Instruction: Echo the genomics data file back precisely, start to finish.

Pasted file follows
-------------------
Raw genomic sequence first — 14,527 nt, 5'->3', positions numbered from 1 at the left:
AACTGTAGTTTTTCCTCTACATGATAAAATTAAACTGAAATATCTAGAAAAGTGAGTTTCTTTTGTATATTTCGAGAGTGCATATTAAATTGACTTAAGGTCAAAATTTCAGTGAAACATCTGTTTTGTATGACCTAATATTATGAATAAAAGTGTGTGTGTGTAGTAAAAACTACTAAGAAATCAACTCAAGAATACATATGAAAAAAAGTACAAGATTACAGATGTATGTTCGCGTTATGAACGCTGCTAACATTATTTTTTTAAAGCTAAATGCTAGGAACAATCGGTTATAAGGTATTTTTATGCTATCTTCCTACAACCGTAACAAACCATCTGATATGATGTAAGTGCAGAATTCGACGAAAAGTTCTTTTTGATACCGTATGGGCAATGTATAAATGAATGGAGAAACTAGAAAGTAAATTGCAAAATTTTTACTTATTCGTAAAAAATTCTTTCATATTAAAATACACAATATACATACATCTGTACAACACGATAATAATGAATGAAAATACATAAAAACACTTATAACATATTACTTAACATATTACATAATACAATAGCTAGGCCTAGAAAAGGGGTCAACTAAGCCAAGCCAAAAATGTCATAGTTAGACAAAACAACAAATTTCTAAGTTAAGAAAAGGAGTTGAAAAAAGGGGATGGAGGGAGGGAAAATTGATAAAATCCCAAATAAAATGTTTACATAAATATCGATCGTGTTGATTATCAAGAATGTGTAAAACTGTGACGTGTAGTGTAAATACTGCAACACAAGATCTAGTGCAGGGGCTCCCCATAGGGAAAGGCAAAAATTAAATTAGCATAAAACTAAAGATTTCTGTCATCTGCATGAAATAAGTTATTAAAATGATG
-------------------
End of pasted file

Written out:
Raw genomic sequence first — 14,527 nt, 5'->3', positions numbered from 1 at the left:
AACTGTAGTTTTTCCTCTACATGATAAAATTAAACTGAAATATCTAGAAAAGTGAGTTTCTTTTGTATATTTCGAGAGTGCATATTAAATTGACTTAAGGTCAAAATTTCAGTGAAACATCTGTTTTGTATGACCTAATATTATGAATAAAAGTGTGTGTGTGTAGTAAAAACTACTAAGAAATCAACTCAAGAATACATATGAAAAAAAGTACAAGATTACAGATGTATGTTCGCGTTATGAACGCTGCTAACATTATTTTTTTAAAGCTAAATGCTAGGAACAATCGGTTATAAGGTATTTTTATGCTATCTTCCTACAACCGTAACAAACCATCTGATATGATGTAAGTGCAGAATTCGACGAAAAGTTCTTTTTGATACCGTATGGGCAATGTATAAATGAATGGAGAAACTAGAAAGTAAATTGCAAAATTTTTACTTATTCGTAAAAAATTCTTTCATATTAAAATACACAATATACATACATCTGTACAACACGATAATAATGAATGAAAATACATAAAAACACTTATAACATATTACTTAACATATTACATAATACAATAGCTAGGCCTAGAAAAGGGGTCAACTAAGCCAAGCCAAAAATGTCATAGTTAGACAAAACAACAAATTTCTAAGTTAAGAAAAGGAGTTGAAAAAAGGGGATGGAGGGAGGGAAAATTGATAAAATCCCAAATAAAATGTTTACATAAATATCGATCGTGTTGATTATCAAGAATGTGTAAAACTGTGACGTGTAGTGTAAATACTGCAACACAAGATCTAGTGCAGGGGCTCCCCATAGGGAAAGGCAAAAATTAAATTAGCATAAAACTAAAGATTTCTGTCATCTGCATGAAATAAGTTATTAAAATGATG